effect of Buddhist culture and tradition. Unless one wants to
      preserve a culture as tourist attraction, a culture will
      invariably evolve and develop new forms. Buddhist traditions and
      culture are bound to be affected by communications technology as
      well as the dominant western media culture.

      6. Buddhism and the social issues of today. Buddhism meets
      feminism, racism, prejudice, homosexuality, abortion,
      nationalism, education and issues of class.

      This is an area carved out by engaged Buddhism. Buddhist history
      is full of the hierarchical and prejudiced views that are now
      coming under attack in western culture. It is becoming less
      acceptable to use historical Buddhist doctrine to defend the
      rightness of these views. This means that some parts of Buddhist
      doctrine which were held to be true will no longer be held to be
      true. If one accepts that doctrine can change, then the question
      comes up - what gets changed and who decides what changes? This
      is a non-trivial problem. One can look to the wisdom of leaders
      such as Thich Nhat Hanh or the Dalai Lama for clues. Many will
      attempt to define new doctrine, but who has the authority to say
      what is true or not.

      7. Buddhist Identity. What does it mean to call oneself a
      Buddhist?

      Anyone can call himself or herself a Buddhist. There is no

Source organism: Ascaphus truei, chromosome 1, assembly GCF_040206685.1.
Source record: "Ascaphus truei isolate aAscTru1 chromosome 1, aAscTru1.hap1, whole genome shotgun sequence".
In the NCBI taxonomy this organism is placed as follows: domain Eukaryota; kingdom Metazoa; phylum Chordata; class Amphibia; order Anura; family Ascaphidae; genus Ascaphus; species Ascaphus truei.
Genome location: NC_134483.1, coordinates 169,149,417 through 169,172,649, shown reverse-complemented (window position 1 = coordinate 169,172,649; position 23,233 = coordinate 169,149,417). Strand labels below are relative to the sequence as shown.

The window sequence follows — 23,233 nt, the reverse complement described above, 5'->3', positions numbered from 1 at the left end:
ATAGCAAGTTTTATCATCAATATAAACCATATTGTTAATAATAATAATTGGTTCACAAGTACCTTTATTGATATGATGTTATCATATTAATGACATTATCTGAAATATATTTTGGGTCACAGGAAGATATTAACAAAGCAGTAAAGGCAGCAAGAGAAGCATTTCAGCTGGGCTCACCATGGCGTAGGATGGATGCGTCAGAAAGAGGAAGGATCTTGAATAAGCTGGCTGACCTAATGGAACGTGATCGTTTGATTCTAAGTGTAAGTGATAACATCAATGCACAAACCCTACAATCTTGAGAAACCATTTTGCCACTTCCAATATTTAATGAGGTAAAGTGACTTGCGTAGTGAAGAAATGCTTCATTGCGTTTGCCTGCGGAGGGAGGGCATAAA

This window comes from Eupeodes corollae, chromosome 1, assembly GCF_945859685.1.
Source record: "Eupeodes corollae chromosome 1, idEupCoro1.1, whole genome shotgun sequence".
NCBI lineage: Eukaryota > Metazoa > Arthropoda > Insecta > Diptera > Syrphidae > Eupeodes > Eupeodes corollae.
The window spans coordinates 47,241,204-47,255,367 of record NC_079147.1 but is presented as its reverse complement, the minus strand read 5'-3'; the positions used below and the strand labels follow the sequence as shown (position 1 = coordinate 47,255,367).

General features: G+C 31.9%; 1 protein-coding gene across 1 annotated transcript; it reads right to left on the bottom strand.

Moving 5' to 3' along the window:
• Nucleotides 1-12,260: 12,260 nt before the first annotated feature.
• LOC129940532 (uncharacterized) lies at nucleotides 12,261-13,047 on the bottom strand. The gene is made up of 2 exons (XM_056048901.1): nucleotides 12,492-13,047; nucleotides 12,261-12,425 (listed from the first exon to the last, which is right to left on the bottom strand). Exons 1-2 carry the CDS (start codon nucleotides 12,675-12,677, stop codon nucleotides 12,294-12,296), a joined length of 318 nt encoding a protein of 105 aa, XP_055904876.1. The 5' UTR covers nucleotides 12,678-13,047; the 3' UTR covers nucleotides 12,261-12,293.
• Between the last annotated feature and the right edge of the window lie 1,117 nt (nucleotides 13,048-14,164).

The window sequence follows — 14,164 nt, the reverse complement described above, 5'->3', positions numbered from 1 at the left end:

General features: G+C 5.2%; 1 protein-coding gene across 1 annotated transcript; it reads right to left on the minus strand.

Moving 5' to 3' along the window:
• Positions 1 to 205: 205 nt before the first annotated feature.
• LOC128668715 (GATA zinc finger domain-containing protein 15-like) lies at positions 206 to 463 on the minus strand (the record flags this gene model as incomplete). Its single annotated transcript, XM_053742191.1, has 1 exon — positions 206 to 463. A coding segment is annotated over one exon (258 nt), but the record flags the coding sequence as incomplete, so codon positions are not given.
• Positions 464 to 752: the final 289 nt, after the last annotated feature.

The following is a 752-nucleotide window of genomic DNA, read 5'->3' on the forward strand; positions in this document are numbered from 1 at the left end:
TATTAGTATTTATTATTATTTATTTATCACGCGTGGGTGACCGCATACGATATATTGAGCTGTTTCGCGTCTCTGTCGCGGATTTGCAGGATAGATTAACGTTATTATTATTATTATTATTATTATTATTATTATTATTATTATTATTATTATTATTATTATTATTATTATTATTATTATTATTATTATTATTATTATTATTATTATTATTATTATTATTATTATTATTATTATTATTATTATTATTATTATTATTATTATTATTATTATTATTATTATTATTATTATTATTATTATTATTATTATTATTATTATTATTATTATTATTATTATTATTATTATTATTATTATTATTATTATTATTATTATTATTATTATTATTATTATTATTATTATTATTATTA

central authority on what it means to be a Buddhist. Most of
      those in the west who call themselves Buddhists generally have
      studied something of Buddhist doctrine and feel that it offers
      enough of value that they want to be associated with Buddhism -
      enough that they would refer to themselves as a Buddhist. Is the
      label "Buddhist" mutually exclusive - can a Catholic call
      themselves a Buddhist? Perhaps - yet the Pope might consider
      this blasphemy and order the excommunication of the person from
      the official Roman church. I know of no procedure comparable to
      "excommunication" among Buddhist doctrine - but perhaps there
      is - does anyone know?

      Food for thought ...

      from Zen Keys by Thich Nhat Hanh

      Zen and the West

      A great number of scholars and monks have wanted to transplant
      Zen in Europe and America. Have these efforts proved successful?
      It remains to be seen.
      From the standpoint of knowledge, certain scholars, including
      Professor Daisetz Suzuuki, have contributed a great deal toward
      arousing the interest of Westerners in Zen Buddhism. Zen has
      influenced the thinking of theologians like Paul Tillich, and
      philosophers like Erich Fromm and Carl Jung. But Zen does not yet
      exist in the West as a living tradition. Many monks are teaching
      the practice of Zen there, but this practice still remains
      Oriental: foreign to Western culture. The fact is that Zen has
      not yet been able to find roots in this soil. Culture, economic,
      and psychological conditions are different in the West. One
      cannot become a practitioner of Zen by imitating the way of
      eating, sitting, or dressing of the Chinese and Japanese
      practitioners. Zen is life: life does not imitate. If Zen one day
      becomes a reality in the West, it will acquire a Western form,
      considerably different from Oriental Zen.

      STRONG LESSONS
      FOR ENGAGED BUDDHISTS
      http://www.zpub.com/z/strongl.html

      Evading the Transformation of Reality
      - Engaged Buddhism at an Impasse -
      http://www.slip.net/~knabb/recent/buddhists.htm

      Businessweek has an interesting article titled "21 Ideas for the
      21st Century"
      online at http://businessweek.com/1999/99_35/b3644001.htm

      Richard Petersen
      zpub.com